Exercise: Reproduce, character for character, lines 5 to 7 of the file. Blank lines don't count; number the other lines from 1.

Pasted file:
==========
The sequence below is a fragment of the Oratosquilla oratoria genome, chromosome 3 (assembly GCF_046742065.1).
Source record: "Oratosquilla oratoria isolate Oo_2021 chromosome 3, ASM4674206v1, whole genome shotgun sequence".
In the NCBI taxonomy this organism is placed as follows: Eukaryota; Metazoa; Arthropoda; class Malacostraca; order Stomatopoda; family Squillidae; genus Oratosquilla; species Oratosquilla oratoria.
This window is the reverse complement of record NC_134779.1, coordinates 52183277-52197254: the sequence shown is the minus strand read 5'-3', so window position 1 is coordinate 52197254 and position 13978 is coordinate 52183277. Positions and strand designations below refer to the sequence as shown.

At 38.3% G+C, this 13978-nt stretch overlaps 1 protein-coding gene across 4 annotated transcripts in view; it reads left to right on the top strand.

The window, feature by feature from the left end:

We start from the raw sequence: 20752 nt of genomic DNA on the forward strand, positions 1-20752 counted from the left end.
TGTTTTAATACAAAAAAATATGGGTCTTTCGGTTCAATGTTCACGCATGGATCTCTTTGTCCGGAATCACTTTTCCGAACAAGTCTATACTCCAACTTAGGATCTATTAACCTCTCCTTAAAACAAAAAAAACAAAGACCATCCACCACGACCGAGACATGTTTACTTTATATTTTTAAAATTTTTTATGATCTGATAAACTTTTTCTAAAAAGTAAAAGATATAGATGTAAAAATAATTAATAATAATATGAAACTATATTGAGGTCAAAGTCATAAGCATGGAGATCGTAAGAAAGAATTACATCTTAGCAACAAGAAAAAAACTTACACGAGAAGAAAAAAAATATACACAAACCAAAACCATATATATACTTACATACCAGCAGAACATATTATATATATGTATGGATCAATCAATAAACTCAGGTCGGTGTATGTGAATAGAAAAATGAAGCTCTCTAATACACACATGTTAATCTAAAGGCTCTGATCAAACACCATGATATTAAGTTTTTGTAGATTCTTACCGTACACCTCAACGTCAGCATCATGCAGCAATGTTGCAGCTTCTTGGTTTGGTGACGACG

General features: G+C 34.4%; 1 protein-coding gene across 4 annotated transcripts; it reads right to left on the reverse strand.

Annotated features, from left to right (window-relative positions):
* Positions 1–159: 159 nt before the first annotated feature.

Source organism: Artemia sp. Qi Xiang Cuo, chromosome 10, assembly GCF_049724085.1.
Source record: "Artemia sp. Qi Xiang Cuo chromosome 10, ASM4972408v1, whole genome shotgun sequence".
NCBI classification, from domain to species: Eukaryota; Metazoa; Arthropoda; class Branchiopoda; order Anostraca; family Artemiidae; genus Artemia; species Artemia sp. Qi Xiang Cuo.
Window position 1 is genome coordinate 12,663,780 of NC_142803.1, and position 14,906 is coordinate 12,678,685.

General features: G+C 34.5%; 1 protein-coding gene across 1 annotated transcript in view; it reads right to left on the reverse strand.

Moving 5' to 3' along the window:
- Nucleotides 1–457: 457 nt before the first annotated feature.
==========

At 38.3% G+C, this 13978-nt stretch overlaps 1 protein-coding gene across 4 annotated transcripts in view; it reads left to right on the top strand.

The window, feature by feature from the left end:

We start from the raw sequence: 20752 nt of genomic DNA on the forward strand, positions 1-20752 counted from the left end.